“All robotic equipment is designed to make work easier, use time efficiently and automate any processes that can be automated. That is, the person remains in charge, while the robot or drone does the work,” notes Valeriy Yakovenko, co-founder and managing partner of Drone UA (Ukraine).
On the eve of the webinar “Unmanned technologies in horticulture: Opportunities for their use in Eastern Europe and Central Asia”, where Valeriy Yakovenko will be one of the speakers, EastFruit discussed agribusiness robotization with Valeriy.
The EastFruit international platform, supported by the Food and Agriculture Organization of the United Nations (FAO) and the European Bank for Reconstruction and Development (EBRD), in collaboration with Sapienza Media, is launching a series of webinars in September 2022 where leading experts from the region will talk about trends, technologies and benefits of digitalization of farming, as well as opportunities to use the latest technological advances to increase the profitability of horticulture and reduce environmental impact.
The first webinar “Unmanned technologies in horticulture: Opportunities for their use in Eastern Europe and Central Asia” from the #EastFruitHortiTech series will focus on the benefits of agro-drones in horticulture. It will be held on September 27, 2022, on Zoom and will start at 10:00 Kyiv and Chisinau time, 12:00 Tbilisi time and 13:00 Tashkent time.
The webinar will be of interest to producers of fruits, vegetables and nuts, agronomists and service providers. Participation in the online event is free of charge subject to mandatory pre-registration. You can register at the link.
The cost of a drone may even pay off in 1 flight or in one application of plant protection products
“We see how robotization influences agricultural production. The young population is returning to the rural areas to start working in fields using modern technologies. The trend is noticeable – more and more Ukrainian agricultural producers are starting to work with the latest technologies. They see from their own experience that investments in drones pay off very quickly, sometimes even during one season, and sometimes even in 1 flight or 1 application of plant protection products.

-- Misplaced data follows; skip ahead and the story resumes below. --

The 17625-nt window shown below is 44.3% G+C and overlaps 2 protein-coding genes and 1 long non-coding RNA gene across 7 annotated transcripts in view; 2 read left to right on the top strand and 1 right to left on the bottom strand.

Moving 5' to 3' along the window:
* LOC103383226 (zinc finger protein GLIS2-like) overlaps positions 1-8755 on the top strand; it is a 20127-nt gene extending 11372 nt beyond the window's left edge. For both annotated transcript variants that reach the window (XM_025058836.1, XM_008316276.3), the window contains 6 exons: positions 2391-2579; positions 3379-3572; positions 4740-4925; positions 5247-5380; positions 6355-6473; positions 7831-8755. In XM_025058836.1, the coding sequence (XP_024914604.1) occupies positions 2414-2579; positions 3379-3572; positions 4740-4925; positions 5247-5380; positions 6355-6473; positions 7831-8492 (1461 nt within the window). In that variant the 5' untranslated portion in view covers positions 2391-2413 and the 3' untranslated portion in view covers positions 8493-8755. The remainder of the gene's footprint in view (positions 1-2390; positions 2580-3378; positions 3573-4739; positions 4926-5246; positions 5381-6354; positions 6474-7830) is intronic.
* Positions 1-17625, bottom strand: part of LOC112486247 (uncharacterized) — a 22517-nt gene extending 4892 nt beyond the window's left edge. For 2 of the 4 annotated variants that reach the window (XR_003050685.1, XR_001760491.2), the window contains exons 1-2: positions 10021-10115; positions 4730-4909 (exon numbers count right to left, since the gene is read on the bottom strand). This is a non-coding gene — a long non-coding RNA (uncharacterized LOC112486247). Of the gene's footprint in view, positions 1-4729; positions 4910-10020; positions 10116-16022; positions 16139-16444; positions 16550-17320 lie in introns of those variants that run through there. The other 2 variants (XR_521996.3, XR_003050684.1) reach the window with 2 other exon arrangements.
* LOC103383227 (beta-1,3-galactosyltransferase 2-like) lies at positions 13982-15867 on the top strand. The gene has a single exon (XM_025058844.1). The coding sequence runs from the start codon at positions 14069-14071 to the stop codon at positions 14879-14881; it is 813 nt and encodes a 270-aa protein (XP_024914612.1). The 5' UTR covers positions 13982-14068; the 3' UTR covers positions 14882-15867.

Therefore, this is a relief for business. And if we compare buying a drone/robot or hiring seasonal workers, hiring services is more economically profitable, and it is a global trend,” says Valeriy Yakovenko.
According to Valeriy, the history of robotics in agriculture is also a story about services, when more and more service companies are being created so that farmers do not spend capital investments on the purchase of equipment and on the maintenance of personnel who will not work 10 months a year. This means there is a paradigm shift in agribusiness right now. “We are not talking now about the purchase of very expensive equipment by farmers, but about creating huge fleets of those who use robots in their work in the regions of our country and around the world. It’s profitable, fast, economical, and it’s a solution to many issues,” he notes.
Robotization solves a number of issues. Firstly, the issue of human resources and of capital investment. There is a transformation to a service model – higher yield is obtained, water, fuel and plant protection products are saved, because they can be applied in less quantity. And this is a positive impact of robotics on the economic component of agribusiness.